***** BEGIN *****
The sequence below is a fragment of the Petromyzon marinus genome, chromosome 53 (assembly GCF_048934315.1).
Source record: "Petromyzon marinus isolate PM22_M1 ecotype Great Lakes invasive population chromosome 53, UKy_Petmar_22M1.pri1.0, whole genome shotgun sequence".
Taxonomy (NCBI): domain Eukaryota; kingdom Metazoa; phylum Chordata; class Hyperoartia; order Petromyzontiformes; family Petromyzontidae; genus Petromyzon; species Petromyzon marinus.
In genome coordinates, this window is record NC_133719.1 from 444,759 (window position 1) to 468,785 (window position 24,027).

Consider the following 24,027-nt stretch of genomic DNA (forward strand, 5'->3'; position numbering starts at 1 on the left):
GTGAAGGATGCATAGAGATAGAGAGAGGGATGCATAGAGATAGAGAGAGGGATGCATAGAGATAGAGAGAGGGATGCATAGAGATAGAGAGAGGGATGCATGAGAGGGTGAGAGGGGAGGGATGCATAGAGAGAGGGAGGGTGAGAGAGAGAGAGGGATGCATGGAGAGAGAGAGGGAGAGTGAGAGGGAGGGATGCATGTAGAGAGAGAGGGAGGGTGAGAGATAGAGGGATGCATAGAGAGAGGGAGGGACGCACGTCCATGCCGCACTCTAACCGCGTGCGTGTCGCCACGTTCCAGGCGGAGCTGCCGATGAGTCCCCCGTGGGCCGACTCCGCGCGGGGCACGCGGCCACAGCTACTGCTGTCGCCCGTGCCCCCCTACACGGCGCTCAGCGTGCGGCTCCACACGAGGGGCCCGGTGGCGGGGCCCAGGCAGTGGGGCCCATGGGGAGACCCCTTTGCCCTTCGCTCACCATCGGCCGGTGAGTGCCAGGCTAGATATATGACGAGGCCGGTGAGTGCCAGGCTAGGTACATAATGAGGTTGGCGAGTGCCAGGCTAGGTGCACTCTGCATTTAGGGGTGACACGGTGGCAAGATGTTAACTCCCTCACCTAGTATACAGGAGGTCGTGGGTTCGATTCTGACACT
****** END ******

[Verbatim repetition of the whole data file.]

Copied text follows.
The sequence below is a fragment of the Petromyzon marinus genome, chromosome 53 (assembly GCF_048934315.1).
Source record: "Petromyzon marinus isolate PM22_M1 ecotype Great Lakes invasive population chromosome 53, UKy_Petmar_22M1.pri1.0, whole genome shotgun sequence".
Taxonomy (NCBI): domain Eukaryota; kingdom Metazoa; phylum Chordata; class Hyperoartia; order Petromyzontiformes; family Petromyzontidae; genus Petromyzon; species Petromyzon marinus.
In genome coordinates, this window is record NC_133719.1 from 444,759 (window position 1) to 468,785 (window position 24,027).

Consider the following 24,027-nt stretch of genomic DNA (forward strand, 5'->3'; position numbering starts at 1 on the left):
GTGAAGGATGCATAGAGATAGAGAGAGGGATGCATAGAGATAGAGAGAGGGATGCATAGAGATAGAGAGAGGGATGCATAGAGATAGAGAGAGGGATGCATGAGAGGGTGAGAGGGGAGGGATGCATAGAGAGAGGGAGGGTGAGAGAGAGAGAGGGATGCATGGAGAGAGAGAGGGAGAGTGAGAGGGAGGGATGCATGTAGAGAGAGAGGGAGGGTGAGAGATAGAGGGATGCATAGAGAGAGGGAGGGACGCACGTCCATGCCGCACTCTAACCGCGTGCGTGTCGCCACGTTCCAGGCGGAGCTGCCGATGAGTCCCCCGTGGGCCGACTCCGCGCGGGGCACGCGGCCACAGCTACTGCTGTCGCCCGTGCCCCCCTACACGGCGCTCAGCGTGCGGCTCCACACGAGGGGCCCGGTGGCGGGGCCCAGGCAGTGGGGCCCATGGGGAGACCCCTTTGCCCTTCGCTCACCATCGGCCGGTGAGTGCCAGGCTAGATATATGACGAGGCCGGTGAGTGCCAGGCTAGGTACATAATGAGGTTGGCGAGTGCCAGGCTAGGTGCACTCTGCATTTAGGGGTGACACGGTGGCAAGATGTTAACTCCCTCACCTAGTATACAGGAGGTCGTGGGTTCGATTCTGACACT